NEC Contracts - Maintaining Good Communications - Part 1

NEC Contracts - Maintaining Good Communications - Part 2


In Part 2 of our series covering communications in NEC Contracts, John Elven, Senior Consultants at Arbicon, discusses the importance of maintaining good communications in accordance with the requirements of NEC Contracts as a means of promoting dispute avoidance, focussing on NEC 4 clause 13. 

This article continues to consider the importance of maintaining good communications in accordance with the requirements of NEC Contracts as a means of promoting dispute avoidance.

Having reviewed NEC 4 clauses 13.1 to 13.3 in Part 1, we have already considered (amongst other things):

  • the requirement for all communications to be in writing.
  • the need to use the communication system specified in the Scope.
  • the need to provide prompt replies to a communication. 
NEC 4 clause 13.4 then proceeds to explain what can be expected with respect to the reply to a communication. It states:

“The Project Manager replies to a communication submitted or resubmitted by the Contractor for acceptance. If the reply is not acceptance, the Project Manager states the reasons in sufficient detail to enable the Contractor to correct the matter. The Contractor resubmits the communication within the period for reply taking account of these reasons. A reason for withholding acceptance is that more information is needed in order to assess the Contractor’s submission fully.”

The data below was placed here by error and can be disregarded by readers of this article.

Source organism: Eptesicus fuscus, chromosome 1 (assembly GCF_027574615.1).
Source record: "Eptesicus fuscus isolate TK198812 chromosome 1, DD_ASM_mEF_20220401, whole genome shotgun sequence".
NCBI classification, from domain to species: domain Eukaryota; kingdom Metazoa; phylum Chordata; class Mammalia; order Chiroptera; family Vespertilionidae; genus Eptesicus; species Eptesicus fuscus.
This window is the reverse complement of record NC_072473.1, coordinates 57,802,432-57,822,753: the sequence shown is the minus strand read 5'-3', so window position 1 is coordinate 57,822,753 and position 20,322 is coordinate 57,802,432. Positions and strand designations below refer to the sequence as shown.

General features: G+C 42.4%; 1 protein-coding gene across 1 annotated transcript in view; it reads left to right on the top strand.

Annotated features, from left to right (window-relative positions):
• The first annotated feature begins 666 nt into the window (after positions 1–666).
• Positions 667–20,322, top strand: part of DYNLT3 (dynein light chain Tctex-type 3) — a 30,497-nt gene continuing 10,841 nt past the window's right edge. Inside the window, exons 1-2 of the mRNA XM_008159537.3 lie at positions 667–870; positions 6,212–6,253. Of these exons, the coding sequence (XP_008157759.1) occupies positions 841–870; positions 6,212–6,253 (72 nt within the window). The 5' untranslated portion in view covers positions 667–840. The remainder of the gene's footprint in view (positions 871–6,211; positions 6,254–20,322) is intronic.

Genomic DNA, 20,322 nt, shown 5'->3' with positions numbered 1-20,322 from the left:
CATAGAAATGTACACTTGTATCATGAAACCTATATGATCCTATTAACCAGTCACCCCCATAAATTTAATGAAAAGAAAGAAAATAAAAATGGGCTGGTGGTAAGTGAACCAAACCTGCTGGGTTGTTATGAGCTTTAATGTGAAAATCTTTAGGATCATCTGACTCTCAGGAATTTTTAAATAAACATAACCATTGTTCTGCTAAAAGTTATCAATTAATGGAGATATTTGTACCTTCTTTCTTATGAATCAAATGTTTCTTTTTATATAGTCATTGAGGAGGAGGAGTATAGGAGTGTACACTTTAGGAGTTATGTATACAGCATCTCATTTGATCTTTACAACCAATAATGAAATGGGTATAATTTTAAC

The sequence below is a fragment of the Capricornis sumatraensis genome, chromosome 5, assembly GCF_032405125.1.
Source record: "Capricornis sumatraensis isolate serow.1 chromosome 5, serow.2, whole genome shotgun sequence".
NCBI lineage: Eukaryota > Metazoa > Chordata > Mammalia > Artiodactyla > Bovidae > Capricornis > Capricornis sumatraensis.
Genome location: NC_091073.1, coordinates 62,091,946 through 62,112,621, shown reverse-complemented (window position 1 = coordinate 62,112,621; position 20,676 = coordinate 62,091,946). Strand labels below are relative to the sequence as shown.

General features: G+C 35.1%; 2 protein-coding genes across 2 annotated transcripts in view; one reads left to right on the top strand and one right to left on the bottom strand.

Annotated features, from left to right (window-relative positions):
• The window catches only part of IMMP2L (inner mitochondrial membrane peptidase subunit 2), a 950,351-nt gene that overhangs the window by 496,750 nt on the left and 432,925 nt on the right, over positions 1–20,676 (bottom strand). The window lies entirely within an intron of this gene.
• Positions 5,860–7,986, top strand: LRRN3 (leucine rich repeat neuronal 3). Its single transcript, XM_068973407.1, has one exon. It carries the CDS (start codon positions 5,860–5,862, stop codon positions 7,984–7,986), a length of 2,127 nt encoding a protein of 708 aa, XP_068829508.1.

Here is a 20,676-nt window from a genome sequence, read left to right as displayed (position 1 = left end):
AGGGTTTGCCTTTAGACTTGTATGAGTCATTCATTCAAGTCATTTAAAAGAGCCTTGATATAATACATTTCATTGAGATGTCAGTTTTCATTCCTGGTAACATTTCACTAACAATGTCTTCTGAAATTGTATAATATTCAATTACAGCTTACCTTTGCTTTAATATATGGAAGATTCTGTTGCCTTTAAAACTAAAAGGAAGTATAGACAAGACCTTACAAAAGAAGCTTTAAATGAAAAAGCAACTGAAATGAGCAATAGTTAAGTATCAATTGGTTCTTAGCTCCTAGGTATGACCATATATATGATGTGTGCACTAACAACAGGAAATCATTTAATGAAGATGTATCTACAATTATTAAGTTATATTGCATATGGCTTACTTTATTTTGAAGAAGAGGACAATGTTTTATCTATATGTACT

In NEC 3, this clause required that, “If his reply is not acceptance, the Project Manager states his reasons…”. Unfortunately, NEC 3 did not specify the extent to which the Project Manager should explain his reasons for rejection. However, NEC 4 has rectified this by imposing the requirement that the Project Manager states its “reasons in sufficient detail to enable the Contractor to correct the matter.” [Emphasis added.]

Of course, the interpretation of ‘sufficient detail’ is likely to be subjective in practise, but it is hoped that in the NEC’s ‘spirit of mutual trust and co-operation,’ the Project Manager will provide enough information to enable the Contractor to ‘resubmit the communication’ (‘within the period for reply’) and to take into consideration the Project Manager’s reasons for rejection.

Equally, noting that clause 13.4 also states that a ‘reason for withholding acceptance’ could be because the Project Manager needs more information, it makes sense that the Contractor should be expected to provide enough information so that the Project Manager can accept its submission.

An example of this is with respect to the provision of a quotation by the Contractor for a compensation event. If that compensation event is likely to impact upon the ‘programme for remaining work,’ NEC 4 clause 62.2 requires that the Contractor ‘includes the alterations to the Accepted Programme in the quotation.’ If the Contractor has neglected to provide any evidence to support its claim for additional time, or to substantiate its actual / anticipated losses (ref. Defined Cost), it makes sense that the Project Manager could reject the quotation and request further information. The consequent delay to accepting the quotation will likely affect the Contractor’s cash flow and could have implications with respect to future programmes being offered for acceptance. However, if the Contractor provides the information the contract requires, this should enable the Project Manager to accept the ‘communication’ promptly and thereby alleviate the Contractor’s concerns ref. cash flow, etc.